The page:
One portion of the Anti-Terrorism Bill 2005, due to be rammed through parliament before Christmas, is designed to make it far easier to prosecute people under these provisions, by allowing convictions for “recklessly” giving money to a terrorist group or for a terrorist project. This means that donors could be locked away even if they had no intention of supporting terrorism. In effect, the burden of proof will be imposed on donors to prove they did everything possible to investigate and ensure that their funds were being used for exclusively humanitarian purposes.
This week’s raids highlight another little-reported aspect of the “anti-terror” laws. The laws define terrorism in terms of threats to any government around the world. Whether they are dictatorial regimes, such as Burma, or colonial rulers, as in French-controlled New Caledonia, or major capitalist powers, including the United States, their administrations can call on Canberra to activate the laws against their political opponents, as the Sri Lankan government has done.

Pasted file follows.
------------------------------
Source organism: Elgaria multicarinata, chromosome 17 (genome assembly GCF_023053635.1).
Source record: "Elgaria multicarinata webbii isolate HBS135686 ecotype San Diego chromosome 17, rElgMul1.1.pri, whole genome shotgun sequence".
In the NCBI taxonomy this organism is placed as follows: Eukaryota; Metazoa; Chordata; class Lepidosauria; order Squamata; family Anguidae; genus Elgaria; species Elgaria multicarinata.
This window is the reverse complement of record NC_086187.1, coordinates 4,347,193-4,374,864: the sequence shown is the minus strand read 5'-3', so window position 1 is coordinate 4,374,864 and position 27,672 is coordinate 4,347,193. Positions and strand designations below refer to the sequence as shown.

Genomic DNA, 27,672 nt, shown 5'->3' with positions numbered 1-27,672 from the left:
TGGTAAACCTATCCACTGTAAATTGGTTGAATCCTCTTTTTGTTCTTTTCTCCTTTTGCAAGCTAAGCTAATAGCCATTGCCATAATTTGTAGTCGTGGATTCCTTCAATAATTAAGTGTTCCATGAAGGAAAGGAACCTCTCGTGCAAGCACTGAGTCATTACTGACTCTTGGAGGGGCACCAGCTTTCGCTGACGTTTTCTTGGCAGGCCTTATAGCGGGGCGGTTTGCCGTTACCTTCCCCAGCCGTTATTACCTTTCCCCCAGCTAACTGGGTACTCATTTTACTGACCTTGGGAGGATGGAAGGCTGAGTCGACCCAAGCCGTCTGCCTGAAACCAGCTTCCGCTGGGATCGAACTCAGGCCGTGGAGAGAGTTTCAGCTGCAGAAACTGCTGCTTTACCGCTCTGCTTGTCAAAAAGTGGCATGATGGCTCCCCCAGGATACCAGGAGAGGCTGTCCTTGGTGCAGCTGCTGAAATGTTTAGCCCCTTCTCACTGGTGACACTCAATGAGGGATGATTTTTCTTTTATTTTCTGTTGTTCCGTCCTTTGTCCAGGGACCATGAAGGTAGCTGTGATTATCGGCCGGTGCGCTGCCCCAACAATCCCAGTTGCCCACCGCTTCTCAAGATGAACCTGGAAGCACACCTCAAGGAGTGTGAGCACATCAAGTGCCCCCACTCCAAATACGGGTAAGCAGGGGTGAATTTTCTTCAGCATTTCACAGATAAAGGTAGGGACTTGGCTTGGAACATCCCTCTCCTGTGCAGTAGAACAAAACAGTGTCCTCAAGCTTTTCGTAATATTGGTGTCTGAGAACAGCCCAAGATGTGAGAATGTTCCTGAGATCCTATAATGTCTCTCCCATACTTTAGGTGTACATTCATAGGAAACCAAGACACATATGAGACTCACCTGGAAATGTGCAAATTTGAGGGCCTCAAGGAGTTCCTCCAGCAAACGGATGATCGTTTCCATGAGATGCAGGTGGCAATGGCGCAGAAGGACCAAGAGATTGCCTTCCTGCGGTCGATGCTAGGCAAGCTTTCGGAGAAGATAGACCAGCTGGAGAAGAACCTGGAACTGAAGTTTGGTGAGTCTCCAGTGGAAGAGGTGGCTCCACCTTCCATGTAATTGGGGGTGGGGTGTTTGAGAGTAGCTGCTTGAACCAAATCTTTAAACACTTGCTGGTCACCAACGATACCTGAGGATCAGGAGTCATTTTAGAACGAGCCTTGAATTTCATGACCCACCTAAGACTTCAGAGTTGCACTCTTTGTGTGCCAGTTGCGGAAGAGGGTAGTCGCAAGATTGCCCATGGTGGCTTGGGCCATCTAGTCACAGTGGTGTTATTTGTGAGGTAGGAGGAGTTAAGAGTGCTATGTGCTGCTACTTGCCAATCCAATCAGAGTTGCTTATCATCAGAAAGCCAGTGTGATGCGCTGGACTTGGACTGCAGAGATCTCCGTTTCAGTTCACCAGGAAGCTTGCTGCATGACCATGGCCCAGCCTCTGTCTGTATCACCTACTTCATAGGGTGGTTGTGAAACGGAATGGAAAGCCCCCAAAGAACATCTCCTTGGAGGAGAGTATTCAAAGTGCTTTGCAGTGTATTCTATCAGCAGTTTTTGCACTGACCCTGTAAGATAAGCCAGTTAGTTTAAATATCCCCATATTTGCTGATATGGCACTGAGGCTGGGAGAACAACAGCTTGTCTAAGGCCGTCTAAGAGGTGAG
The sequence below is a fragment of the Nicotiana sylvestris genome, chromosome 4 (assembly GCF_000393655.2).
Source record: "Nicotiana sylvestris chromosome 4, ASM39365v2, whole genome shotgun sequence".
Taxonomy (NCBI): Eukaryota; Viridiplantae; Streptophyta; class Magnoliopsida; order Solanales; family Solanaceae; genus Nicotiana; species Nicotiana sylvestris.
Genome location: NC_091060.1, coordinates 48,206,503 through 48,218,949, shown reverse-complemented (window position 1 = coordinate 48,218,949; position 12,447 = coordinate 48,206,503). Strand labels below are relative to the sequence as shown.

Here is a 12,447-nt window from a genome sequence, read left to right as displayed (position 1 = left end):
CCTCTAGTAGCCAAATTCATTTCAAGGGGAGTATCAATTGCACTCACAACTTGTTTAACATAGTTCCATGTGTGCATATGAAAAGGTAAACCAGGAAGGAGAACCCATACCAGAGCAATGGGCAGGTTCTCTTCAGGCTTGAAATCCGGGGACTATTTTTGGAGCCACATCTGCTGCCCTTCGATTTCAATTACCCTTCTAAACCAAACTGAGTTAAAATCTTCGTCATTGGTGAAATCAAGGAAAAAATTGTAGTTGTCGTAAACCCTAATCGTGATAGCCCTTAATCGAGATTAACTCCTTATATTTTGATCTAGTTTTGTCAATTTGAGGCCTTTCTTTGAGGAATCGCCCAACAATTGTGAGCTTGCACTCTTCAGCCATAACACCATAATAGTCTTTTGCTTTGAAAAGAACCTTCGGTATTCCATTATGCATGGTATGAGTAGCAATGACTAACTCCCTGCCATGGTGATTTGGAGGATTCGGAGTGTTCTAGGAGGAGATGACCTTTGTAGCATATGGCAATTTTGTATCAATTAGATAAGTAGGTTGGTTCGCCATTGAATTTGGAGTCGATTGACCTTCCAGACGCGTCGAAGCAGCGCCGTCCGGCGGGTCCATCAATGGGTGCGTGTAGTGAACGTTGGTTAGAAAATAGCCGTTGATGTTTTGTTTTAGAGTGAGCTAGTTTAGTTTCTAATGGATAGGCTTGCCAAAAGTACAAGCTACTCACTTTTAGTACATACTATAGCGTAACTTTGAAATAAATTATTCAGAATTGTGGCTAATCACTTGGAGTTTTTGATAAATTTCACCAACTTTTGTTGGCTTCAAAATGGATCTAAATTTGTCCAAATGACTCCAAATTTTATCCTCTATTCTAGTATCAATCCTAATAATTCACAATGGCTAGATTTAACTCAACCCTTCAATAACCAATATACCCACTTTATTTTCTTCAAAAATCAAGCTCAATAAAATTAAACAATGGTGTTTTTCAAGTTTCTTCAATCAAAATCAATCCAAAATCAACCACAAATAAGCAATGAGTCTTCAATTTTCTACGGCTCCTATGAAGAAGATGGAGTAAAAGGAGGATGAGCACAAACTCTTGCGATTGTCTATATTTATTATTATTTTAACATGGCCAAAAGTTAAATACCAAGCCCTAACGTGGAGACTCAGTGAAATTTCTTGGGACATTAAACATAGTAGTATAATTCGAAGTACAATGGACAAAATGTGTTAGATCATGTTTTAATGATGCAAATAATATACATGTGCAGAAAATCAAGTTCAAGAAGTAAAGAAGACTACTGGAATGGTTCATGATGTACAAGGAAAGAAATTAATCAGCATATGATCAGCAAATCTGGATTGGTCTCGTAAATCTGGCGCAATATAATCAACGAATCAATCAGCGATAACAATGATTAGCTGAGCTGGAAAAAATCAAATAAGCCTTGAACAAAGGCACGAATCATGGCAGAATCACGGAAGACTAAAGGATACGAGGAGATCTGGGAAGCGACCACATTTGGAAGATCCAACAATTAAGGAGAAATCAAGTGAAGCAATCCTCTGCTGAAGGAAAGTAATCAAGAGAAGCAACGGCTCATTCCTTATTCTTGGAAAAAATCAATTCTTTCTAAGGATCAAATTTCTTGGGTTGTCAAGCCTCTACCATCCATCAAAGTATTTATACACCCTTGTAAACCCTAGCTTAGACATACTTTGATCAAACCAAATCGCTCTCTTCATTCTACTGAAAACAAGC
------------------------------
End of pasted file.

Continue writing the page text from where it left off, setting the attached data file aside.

The latest police-ASIO operation also underscores the expanding range of mechanisms at the government’s disposal to outlaw political organisations, with dire consequences for members, supporters and donors. Apart from the “financing terrorism” laws, the government can ban organisations outright by executive fiat, or ask a court to rule that a group is “terrorist”. Through the sedition laws, it can also apply for an order declaring a grouping an “unlawful association”.
Each of these powers will be enhanced by the Anti-Terrorism Bill. The new legislation will make it possible to classify parties as “terrorist” without any evidence of planning or being involved in any specific terrorist act, or as “seditious” for urging anti-government “disaffection,” “ill-will” toward other people or opposition to Australian military interventions.
A spokeswoman for Attorney-General Philip Ruddock has already moved to capitalise on the raids by foreshadowing proscription of the LTTE. While no decision had been taken, “we continue to rely on ongoing advice from agencies on these issues”.
The raids provide another warning of how the “war on terror” can and will be increasingly exploited for political purposes, not only in Australia but around the world. Governments from Australia to Britain, Sri Lanka to the US now have a proven record of using unsubstantiated and inflammatory accusations of “terrorism” and “weapons of mass destruction” to justify the prosecution of war and the establishment of police-state measures.